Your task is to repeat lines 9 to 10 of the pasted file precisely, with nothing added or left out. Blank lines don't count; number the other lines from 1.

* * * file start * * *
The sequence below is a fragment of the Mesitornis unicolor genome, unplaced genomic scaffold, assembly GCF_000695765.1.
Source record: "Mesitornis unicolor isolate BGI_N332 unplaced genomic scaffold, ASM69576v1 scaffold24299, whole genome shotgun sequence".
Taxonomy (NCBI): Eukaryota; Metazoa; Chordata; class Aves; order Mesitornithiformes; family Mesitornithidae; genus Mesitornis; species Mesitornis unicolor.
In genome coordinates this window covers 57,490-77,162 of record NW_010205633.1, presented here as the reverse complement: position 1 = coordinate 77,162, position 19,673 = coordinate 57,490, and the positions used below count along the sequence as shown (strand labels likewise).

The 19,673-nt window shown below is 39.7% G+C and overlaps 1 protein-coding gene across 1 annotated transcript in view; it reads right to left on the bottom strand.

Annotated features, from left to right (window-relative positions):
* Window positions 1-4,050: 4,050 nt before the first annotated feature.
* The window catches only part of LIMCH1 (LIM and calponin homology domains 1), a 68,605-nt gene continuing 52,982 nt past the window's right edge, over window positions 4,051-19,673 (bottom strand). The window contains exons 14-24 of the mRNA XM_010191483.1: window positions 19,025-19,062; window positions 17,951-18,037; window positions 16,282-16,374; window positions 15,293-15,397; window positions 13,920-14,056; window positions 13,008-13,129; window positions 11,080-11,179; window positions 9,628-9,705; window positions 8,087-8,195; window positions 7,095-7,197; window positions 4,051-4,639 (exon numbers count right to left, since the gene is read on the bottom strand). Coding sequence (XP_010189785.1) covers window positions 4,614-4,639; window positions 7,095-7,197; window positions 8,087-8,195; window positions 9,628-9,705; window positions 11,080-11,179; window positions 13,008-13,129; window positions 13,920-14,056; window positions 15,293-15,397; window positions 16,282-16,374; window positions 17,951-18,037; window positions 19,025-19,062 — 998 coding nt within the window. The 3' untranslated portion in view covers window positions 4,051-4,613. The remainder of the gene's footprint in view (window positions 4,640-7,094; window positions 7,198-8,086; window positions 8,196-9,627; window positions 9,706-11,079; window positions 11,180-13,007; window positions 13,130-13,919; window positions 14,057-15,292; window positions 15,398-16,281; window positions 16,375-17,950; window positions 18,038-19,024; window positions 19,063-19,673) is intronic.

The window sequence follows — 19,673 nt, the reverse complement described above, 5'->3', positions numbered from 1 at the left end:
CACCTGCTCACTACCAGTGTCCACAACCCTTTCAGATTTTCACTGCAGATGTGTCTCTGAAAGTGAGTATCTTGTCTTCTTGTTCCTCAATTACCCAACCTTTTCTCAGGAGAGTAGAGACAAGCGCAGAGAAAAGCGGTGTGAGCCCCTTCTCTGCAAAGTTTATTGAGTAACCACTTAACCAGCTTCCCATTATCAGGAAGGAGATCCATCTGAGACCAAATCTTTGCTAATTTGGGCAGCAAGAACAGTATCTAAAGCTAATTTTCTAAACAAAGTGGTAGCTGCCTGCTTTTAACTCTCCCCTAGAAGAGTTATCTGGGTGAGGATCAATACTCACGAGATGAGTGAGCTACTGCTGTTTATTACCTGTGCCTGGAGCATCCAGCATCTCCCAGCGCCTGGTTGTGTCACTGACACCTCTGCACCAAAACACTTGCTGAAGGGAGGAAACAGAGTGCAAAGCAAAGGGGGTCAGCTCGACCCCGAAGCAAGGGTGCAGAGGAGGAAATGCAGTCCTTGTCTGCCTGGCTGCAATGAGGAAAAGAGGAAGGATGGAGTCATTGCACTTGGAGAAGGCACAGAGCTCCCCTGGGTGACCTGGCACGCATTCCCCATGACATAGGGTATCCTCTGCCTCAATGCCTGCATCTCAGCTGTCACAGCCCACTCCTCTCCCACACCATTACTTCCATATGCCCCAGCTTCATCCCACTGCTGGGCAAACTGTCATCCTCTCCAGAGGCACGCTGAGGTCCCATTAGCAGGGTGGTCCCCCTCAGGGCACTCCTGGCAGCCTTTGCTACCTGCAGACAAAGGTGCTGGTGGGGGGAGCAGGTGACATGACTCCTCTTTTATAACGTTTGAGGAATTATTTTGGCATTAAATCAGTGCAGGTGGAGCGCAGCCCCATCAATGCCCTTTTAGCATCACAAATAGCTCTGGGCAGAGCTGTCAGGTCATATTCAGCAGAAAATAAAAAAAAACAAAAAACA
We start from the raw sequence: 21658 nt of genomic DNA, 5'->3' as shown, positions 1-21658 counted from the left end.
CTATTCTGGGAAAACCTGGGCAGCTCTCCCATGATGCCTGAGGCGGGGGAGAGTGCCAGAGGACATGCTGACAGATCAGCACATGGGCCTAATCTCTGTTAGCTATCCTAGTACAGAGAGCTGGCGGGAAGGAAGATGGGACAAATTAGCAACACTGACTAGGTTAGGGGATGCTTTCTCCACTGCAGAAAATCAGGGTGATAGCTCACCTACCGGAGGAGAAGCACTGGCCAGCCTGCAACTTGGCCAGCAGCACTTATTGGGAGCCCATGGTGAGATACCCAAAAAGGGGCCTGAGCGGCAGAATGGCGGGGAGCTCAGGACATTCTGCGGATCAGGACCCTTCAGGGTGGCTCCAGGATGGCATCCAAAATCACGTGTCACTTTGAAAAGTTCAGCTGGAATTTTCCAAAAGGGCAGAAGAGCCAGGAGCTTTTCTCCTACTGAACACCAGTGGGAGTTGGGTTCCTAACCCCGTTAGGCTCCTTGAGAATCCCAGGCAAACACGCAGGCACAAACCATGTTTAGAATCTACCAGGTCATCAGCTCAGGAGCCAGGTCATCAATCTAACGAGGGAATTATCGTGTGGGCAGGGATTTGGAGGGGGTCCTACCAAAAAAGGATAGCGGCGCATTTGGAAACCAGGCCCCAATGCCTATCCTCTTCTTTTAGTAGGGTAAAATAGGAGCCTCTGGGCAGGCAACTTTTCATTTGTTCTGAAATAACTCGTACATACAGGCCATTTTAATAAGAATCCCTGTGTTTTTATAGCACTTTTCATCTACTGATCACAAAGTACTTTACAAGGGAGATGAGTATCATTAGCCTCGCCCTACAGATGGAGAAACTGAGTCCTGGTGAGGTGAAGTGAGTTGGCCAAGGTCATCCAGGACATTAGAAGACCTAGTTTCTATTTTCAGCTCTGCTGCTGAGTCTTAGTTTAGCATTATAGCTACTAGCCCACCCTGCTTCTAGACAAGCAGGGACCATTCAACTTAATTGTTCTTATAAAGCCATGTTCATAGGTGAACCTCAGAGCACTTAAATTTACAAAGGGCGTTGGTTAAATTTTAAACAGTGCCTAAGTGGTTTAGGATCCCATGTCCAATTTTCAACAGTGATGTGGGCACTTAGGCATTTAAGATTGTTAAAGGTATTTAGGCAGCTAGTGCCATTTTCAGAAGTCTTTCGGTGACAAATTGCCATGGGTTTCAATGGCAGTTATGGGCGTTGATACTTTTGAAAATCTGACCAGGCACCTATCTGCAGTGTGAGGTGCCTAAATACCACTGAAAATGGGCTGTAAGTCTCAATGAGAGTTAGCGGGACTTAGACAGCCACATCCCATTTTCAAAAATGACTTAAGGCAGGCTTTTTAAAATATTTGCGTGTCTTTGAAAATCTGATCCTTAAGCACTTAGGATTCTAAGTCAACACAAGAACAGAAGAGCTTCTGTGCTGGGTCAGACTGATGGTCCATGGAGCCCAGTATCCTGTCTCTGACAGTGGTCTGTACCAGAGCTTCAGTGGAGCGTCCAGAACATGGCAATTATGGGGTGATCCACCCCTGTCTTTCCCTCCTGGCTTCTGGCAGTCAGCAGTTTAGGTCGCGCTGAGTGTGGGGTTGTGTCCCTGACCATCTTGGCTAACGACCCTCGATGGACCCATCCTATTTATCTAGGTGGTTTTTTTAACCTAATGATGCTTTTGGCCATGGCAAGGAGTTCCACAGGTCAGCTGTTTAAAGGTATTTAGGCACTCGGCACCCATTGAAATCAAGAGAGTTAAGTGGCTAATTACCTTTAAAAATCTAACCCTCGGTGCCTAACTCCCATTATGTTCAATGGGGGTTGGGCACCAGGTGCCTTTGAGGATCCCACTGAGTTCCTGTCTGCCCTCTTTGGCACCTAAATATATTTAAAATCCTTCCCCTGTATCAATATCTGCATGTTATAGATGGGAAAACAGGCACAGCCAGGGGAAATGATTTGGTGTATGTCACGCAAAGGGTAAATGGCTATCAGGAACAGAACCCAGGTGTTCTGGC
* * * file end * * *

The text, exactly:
The window sequence follows — 19,673 nt, the reverse complement described above, 5'->3', positions numbered from 1 at the left end:
CACCTGCTCACTACCAGTGTCCACAACCCTTTCAGATTTTCACTGCAGATGTGTCTCTGAAAGTGAGTATCTTGTCTTCTTGTTCCTCAATTACCCAACCTTTTCTCAGGAGAGTAGAGACAAGCGCAGAGAAAAGCGGTGTGAGCCCCTTCTCTGCAAAGTTTATTGAGTAACCACTTAACCAGCTTCCCATTATCAGGAAGGAGATCCATCTGAGACCAAATCTTTGCTAATTTGGGCAGCAAGAACAGTATCTAAAGCTAATTTTCTAAACAAAGTGGTAGCTGCCTGCTTTTAACTCTCCCCTAGAAGAGTTATCTGGGTGAGGATCAATACTCACGAGATGAGTGAGCTACTGCTGTTTATTACCTGTGCCTGGAGCATCCAGCATCTCCCAGCGCCTGGTTGTGTCACTGACACCTCTGCACCAAAACACTTGCTGAAGGGAGGAAACAGAGTGCAAAGCAAAGGGGGTCAGCTCGACCCCGAAGCAAGGGTGCAGAGGAGGAAATGCAGTCCTTGTCTGCCTGGCTGCAATGAGGAAAAGAGGAAGGATGGAGTCATTGCACTTGGAGAAGGCACAGAGCTCCCCTGGGTGACCTGGCACGCATTCCCCATGACATAGGGTATCCTCTGCCTCAATGCCTGCATCTCAGCTGTCACAGCCCACTCCTCTCCCACACCATTACTTCCATATGCCCCAGCTTCATCCCACTGCTGGGCAAACTGTCATCCTCTCCAGAGGCACGCTGAGGTCCCATTAGCAGGGTGGTCCCCCTCAGGGCACTCCTGGCAGCCTTTGCTACCTGCAGACAAAGGTGCTGGTGGGGGGAGCAGGTGACATGACTCCTCTTTTATAACGTTTGAGGAATTATTTTGGCATTAAATCAGTGCAGGTGGAGCGCAGCCCCATCAATGCCCTTTTAGCATCACAAATAGCTCTGGGCAGAGCTGTCAGGTCATATTCAGCAGAAAATAAAAAAAAACAAAAAACA